I spent Tuesday last week at the IEEE Rock Stars of Mobile Cloud event in Boston. The IEEE is of course best known for its soporific standards and conferences of interest to few beyond geeks and nerds. This event, however, was intentionally mainstream and designed to keep a diverse audience more than awake with a steady stream of opinion, debate, and real-world experience.
With respect to the last of these, the initial speaker, Dr. John D. Halamka, MD, CIO at Boston's world-renowned Beth Israel Deaconess Medical Center, and a practicing emergency physician, gave an excellent talk on how mobile technologies are going to work in a large (3,000 doctors) facility today. Of particular interest was a video he showed of Google Glass (now available, by the way, to all - at least all with US$1,500) dramatically enhancing the productivity of already-overworked physicians. I was left with a question of how these users might disinfect the device, but Dr. Halamka had to depart before I could ask him. No matter, mobile IT (in this case, wearables means hands-free, obviously an essential element in medicine) and the cloud are clearly becoming vital to healthcare, where access to patient and other information on a more than timely basis can make the difference in outcomes of all forms - from patient care to the bottom line. Dr. Halamka did note that some physicians do have a problem with this kind of innovation, but also that there are 2,000 iPads, 2,000 Android devices, and 4,000 iPhones at work on his network today, along with two BlackBerrys and one Windows Phone - that last one used only for testing. No surprises in those statistics! Still, in an environment where both innovation and stability are essential, mainstream mobile devices are now the norm.
Dr. Halamka did of course touch on the issue of privacy, as such is essential in healthcare, thanks to HIPPA. He personally meets this challenge via "no local persistence" of sensitive data on any mobile device, and "total IT control". He even sees his IT department moving totally into the cloud over time with, of course, that total IT control over security. And he also sees the end of the desktop computer, with all IT client devices emphasizing mobility sooner than later. Many of us share that vision no matter what the application, and I was heartened that the era we envisioned back in the early 1980s at GRiD Systems has now truly arrived. Still, it seems like only yesterday that these events were all about that controversial new direction in IT, client/server.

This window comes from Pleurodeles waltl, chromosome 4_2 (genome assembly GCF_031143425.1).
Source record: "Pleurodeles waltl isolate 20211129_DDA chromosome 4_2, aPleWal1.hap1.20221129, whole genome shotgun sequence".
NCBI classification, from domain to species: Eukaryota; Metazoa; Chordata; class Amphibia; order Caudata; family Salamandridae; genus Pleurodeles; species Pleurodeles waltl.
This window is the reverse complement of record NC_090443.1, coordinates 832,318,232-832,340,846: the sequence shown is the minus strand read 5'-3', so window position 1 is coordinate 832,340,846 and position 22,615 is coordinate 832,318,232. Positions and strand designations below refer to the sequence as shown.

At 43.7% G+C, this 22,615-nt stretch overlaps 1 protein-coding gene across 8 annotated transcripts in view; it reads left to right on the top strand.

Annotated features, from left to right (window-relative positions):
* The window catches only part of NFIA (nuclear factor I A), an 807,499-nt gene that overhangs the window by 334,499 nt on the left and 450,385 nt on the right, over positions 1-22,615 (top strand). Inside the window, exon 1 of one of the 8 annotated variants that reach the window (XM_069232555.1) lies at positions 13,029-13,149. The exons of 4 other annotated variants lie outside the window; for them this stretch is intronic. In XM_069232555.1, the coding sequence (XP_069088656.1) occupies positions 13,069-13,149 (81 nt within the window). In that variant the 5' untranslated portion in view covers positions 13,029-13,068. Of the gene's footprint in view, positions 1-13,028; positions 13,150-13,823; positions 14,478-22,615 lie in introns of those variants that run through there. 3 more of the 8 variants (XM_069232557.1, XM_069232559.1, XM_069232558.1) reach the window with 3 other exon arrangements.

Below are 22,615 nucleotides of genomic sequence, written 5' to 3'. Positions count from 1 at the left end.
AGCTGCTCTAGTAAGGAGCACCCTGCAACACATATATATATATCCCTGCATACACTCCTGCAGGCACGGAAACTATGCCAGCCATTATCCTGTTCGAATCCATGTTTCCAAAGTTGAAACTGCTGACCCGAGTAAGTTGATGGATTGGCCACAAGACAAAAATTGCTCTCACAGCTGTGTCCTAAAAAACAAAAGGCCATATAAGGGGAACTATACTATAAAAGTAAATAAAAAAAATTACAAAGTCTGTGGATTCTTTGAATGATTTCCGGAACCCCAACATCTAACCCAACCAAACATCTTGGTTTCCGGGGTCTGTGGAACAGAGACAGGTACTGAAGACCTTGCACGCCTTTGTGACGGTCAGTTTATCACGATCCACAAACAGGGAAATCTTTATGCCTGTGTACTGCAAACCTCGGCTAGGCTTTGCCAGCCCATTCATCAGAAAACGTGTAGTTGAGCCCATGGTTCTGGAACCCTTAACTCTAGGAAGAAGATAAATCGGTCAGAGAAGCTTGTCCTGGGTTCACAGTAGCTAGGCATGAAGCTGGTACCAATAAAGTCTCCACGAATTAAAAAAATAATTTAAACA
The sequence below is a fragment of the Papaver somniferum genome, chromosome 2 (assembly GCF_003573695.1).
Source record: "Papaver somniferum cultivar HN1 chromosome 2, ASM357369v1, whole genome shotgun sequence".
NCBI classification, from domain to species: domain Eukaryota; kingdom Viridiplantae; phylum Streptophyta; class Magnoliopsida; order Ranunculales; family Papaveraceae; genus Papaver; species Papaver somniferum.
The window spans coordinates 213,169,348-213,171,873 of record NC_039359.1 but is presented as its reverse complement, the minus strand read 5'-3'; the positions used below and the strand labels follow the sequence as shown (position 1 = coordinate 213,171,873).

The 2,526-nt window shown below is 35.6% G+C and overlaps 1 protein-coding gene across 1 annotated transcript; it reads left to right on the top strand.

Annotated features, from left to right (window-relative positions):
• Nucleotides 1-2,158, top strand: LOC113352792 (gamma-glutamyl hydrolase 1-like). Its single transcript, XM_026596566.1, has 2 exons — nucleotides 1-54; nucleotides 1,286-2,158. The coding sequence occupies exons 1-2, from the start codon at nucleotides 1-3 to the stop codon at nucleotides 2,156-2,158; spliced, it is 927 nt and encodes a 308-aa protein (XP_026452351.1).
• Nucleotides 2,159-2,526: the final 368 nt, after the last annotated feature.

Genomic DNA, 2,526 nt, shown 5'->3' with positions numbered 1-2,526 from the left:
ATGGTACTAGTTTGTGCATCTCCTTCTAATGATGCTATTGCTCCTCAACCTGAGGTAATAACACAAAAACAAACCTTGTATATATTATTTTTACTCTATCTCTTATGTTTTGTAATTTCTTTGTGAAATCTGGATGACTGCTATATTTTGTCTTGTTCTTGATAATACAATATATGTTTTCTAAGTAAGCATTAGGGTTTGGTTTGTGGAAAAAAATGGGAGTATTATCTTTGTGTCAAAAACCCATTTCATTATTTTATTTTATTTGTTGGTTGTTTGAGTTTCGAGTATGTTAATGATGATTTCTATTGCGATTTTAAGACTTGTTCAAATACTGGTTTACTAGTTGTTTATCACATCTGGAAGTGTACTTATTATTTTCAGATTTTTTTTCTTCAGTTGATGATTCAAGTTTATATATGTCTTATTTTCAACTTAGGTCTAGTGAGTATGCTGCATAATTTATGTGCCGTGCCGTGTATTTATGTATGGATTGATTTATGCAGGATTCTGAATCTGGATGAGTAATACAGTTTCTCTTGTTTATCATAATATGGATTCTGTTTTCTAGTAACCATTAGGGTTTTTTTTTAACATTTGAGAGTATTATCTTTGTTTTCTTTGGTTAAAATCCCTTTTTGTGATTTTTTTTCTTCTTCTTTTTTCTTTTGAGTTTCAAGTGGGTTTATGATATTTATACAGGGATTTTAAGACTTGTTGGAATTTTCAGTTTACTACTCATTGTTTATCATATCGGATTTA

Many of the other speakers also touched on the privacy issue, one that I've noted before as being critical to the future of mobility while remaining apparently insoluble. Some noted that privacy is today a matter of contract law, but perhaps not even that. The afternoon panel was criticized by some in the audience for expressing a "defeatist" attitude regarding security overall after several members suggested that breaches were in fact inevitable. And the question of who actually owns personal data was similarly left unsettled. I still contend that the politics of privacy and security is the gating issue today, and our leaders in government had better get busy - the future of everything here truly does hang in the balance.
There was also some discussion of what many are today calling the Experience Economy - one where the success of goods and services is primarily a function of customer delight. Apple is of course the benchmark here, but other suppliers are learning, and rapidly, about how to enhance if not optimize another often-insoluble, quality of experience. Still, every issue from my kickoff column (link above) this year was noted by the speakers at this event - so, while the era of mobility and the cloud is clearly here, there is still a lot of work to do.